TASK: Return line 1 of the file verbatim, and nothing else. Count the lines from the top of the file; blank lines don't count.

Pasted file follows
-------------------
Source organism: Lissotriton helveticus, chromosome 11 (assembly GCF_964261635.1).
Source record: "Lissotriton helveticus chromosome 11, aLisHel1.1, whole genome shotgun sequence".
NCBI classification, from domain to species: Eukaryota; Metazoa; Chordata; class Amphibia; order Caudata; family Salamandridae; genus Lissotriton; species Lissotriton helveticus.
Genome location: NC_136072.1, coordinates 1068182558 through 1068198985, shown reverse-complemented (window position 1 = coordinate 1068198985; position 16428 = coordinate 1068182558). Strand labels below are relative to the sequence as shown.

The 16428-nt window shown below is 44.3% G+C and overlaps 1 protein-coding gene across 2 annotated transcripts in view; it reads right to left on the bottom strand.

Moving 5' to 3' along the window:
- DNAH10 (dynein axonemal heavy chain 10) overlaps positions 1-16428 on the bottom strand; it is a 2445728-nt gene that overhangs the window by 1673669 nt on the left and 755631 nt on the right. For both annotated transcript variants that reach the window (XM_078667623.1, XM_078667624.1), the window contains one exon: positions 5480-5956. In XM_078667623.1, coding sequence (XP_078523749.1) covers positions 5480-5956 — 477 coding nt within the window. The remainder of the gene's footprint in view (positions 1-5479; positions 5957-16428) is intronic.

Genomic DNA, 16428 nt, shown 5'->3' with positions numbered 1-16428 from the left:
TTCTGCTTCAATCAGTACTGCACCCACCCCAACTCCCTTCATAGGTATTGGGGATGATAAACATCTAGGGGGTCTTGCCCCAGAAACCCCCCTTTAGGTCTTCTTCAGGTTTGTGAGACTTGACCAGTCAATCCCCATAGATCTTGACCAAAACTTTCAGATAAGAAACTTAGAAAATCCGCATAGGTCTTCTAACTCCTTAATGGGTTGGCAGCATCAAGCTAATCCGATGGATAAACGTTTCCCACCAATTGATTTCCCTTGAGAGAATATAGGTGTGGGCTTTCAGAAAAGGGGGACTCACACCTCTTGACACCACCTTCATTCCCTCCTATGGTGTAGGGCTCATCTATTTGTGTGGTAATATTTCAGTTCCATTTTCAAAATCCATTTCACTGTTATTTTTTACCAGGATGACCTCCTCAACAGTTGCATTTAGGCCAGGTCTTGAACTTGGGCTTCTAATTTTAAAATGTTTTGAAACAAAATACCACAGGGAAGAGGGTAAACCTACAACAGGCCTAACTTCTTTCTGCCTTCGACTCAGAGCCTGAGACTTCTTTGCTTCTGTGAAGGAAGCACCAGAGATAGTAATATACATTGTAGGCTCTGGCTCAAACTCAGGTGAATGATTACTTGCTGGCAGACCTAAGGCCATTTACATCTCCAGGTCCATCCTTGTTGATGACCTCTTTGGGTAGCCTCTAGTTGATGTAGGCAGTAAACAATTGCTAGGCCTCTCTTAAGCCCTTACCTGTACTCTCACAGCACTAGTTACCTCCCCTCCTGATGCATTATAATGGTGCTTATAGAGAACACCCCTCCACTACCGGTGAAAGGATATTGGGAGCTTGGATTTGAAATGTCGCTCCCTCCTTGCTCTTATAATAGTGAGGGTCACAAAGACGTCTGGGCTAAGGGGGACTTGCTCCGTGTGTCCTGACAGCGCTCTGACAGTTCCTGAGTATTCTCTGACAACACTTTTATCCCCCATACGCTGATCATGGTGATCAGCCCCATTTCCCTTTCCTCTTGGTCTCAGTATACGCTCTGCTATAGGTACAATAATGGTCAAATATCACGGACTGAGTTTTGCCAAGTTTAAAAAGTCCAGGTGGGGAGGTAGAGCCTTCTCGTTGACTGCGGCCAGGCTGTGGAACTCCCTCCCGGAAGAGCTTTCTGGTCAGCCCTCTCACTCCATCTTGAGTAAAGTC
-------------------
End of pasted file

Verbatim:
Source organism: Lissotriton helveticus, chromosome 11 (assembly GCF_964261635.1).